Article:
Investing in the Middle East or North Africa, the so called MENA
region, was a disappointing endeavor in 2012. Amid paltry liquidity
and regional civil unrest, the Bloomberg GCC 200 Index gained just
3.7 percent last year, well below the 13.4 percent returned by the
iShares MSCI Emerging Markets Index Fund (NYSE:
That is not a new trend as MENA nations, often designated by
index providers as frontier markets, have seen their equities trail
emerging markets stocks for the past five years. Due to attractive
valuations, compelling dividend yields and increased
infrastructure, 2013 could be the year MENA states finally
outperform emerging markets.
Investors' thirst for yield is one reason Franklin Templeton
Investments is bullish on MENA equities this year,
according to Bloomberg
. The statistics support that view as the Bloomberg GCC 200 Index
yields 3.87 percent compared to a trailing 12-month yield of 1.95
offered by EEM
Valuation In addition to yield, there is no denying that some
MENA markets are cheap on valuation basis. The Market Vectors Egypt
), the lone ETF exclusively devote to the North African nation, has
a P/E ratio of 6.78 and a price-to-boo ratio of just 0.92,
according to Market Vectors data
On the other hand, EEM has a P/E ratio of 17.31 and a
price-to-book ratio of just over three. Due to a plunging currency,
and rampant unemployment
one can make the case that Egyptian stocks should be
However, not all MENA countries feature an elevated risk profile
on par with Egypt's. Qatar and the United Arab Emirates
are close to gaining emerging markets status
. The former will host the 2022 FIFA World Cup, meaning domestic
infrastructure projects, could join energy exports as a means of
lifting the economy there.
Speaking of oil, UAE has plenty of oil riches. Three sovereign
wealth funds from Abu Dhabi and Dubai combine for over $752 billion
according to the Sovereign Wealth Fund Institute
. That provides an important backstop for the UAE in the event of a
One ETF that offers ample exposure to Qatar and UAE is the
Market Vectors Gulf States Index ETF (NYSE:
). MES rose just 3.53 percent last year. Despite that fact and its
small assets under management total ($10.4 million), the ETF
garners a four-star Morningstar rating. MES is also attractively
valued relative to the broader emerging markets universe with a P/E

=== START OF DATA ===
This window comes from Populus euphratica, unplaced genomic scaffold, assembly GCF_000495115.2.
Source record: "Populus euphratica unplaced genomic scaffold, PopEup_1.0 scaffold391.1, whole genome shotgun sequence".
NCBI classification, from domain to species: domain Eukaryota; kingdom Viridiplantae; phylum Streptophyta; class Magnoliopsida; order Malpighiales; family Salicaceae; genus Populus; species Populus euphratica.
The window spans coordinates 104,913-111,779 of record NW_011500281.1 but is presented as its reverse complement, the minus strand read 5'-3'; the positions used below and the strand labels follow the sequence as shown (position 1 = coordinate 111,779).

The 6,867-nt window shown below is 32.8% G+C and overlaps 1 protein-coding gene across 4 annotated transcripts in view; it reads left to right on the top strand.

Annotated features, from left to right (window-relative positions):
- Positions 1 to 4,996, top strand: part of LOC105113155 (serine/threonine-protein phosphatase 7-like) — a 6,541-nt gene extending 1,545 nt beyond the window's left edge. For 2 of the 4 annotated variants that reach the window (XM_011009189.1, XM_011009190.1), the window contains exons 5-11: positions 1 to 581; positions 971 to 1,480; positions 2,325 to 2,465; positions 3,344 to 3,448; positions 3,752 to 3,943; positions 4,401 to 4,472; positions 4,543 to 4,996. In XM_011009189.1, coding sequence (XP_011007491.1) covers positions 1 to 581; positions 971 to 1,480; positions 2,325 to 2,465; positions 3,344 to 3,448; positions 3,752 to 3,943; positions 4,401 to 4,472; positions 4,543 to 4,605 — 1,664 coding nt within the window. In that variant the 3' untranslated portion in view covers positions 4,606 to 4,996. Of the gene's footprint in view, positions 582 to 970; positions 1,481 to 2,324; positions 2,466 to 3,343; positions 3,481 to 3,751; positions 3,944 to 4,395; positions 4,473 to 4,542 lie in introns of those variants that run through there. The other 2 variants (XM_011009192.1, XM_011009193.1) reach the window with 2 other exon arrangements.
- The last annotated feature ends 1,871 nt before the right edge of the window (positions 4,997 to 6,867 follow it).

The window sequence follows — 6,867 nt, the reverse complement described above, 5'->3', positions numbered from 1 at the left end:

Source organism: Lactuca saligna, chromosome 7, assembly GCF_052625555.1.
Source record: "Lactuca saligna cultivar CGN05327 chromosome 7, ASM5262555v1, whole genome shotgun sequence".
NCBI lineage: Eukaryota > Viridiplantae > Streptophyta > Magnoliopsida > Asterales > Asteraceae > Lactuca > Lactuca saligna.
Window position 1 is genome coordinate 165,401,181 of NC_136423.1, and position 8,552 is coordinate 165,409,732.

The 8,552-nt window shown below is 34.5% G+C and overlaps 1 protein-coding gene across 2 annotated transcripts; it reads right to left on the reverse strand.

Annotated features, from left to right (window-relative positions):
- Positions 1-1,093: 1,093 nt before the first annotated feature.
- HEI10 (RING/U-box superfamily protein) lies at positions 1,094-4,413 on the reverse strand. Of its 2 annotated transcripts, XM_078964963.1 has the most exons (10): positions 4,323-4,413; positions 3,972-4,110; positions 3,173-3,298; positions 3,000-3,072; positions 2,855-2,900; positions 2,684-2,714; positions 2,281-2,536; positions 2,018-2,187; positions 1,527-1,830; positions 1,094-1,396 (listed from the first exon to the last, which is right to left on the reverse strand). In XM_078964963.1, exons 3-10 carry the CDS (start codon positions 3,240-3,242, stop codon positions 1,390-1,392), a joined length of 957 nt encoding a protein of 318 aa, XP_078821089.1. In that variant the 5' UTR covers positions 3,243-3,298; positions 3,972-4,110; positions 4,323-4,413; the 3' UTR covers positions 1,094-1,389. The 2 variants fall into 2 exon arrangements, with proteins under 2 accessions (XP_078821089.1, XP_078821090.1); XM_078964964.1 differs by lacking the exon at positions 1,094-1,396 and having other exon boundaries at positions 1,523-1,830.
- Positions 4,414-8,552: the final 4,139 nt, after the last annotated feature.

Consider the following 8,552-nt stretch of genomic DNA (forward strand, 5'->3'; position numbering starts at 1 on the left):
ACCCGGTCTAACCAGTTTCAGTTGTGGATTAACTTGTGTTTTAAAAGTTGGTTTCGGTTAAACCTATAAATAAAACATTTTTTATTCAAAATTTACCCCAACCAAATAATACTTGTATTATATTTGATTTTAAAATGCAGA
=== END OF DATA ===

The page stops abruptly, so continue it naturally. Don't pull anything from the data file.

of about 12.5 and a price-to-book ratio of 1.35, according to
Market Vectors data. Qatar and UAE combine for 53 percent of the
fund's weight while Kuwait receives an allocation of 39.5
Hunting For Yield As was mentioned earlier, MENA stocks as a
group offer yields that are in excess of those featured by their
emerging markets counterparts and there are at least two
alternatives to help investors seize upon that theme. The
PowerShares MENA Frontier Countries Portfolio (NASDAQ:
) has a 30-day SEC yield of 3.14 percent, which is 90 basis points
higher than EEM's.
PMNA does, however, present investors with some food for
thought. The fund allocates 61 percent of its sector weight to bank
stocks while Egypt, Qatar and Kuwait control 75 percent of the
country weight. The latter two are not as worrisome as Egypt, which
as mentioned earlier, is dealing with a spate of geopolitical and
socioeconomic problems that make the country's equities vulnerable
to significant downside.
In addition to a decent yield, PMNA has valuation in its favor.
The ETF has a P/E of 12.24 and a price-to-book ratio of 1.27,
according to PowerShares data
The king of MENA ETF yield plays is the WisdomTree Middle East
Dividend Fund (NASDAQ:
), which features a 30-day SEC yield of 4.59 percent. GULF is worth
a look for the investor that is concerned about Egypt because the
country accounts for just nine percent of the fund's weight, an
allocation that is small by the standards of MENA
With GULF investors should note they are buying a fund that
offers surprisingly scant exposure to energy stocks (2.4 percent)
and an ETF that is not that diverse at the sector level as
financials and telecom names represent over 79 percent of the
fund's weight. GULF gained just 2.4 percent last year, but that
performance could improve this year with the benefit of surging
equities in UAE and Qatar, which combine for almost 59 percent of
the fund's weight.
Another stealth yield play that offers some geographic diversity
is the new iShares MSCI Frontier 100 Index Fund (NYSE:
). FM debuted in September 2012 and offers exposure to more than
just MENA nations. For example, Argentina, Nigeria and Vietnam are
found among FM's top-10 country weights. Still, Kuwait, Qatar and
UAE combine for over 56 percent of FM's weight.
Beyond a decent 3.35 percent 30-day SEC yield, FM is attractive
on another front: Correlations. As in
frontier market equities have not shown much in the
way of correlations
to developed market equities. Some market participants have noted
that frontier market shares have a track record of being less
volatile than developed market equivalents, even during times of
extreme market angst such as the global financial crisis. FM has
gained 6.6 percent since its debut.
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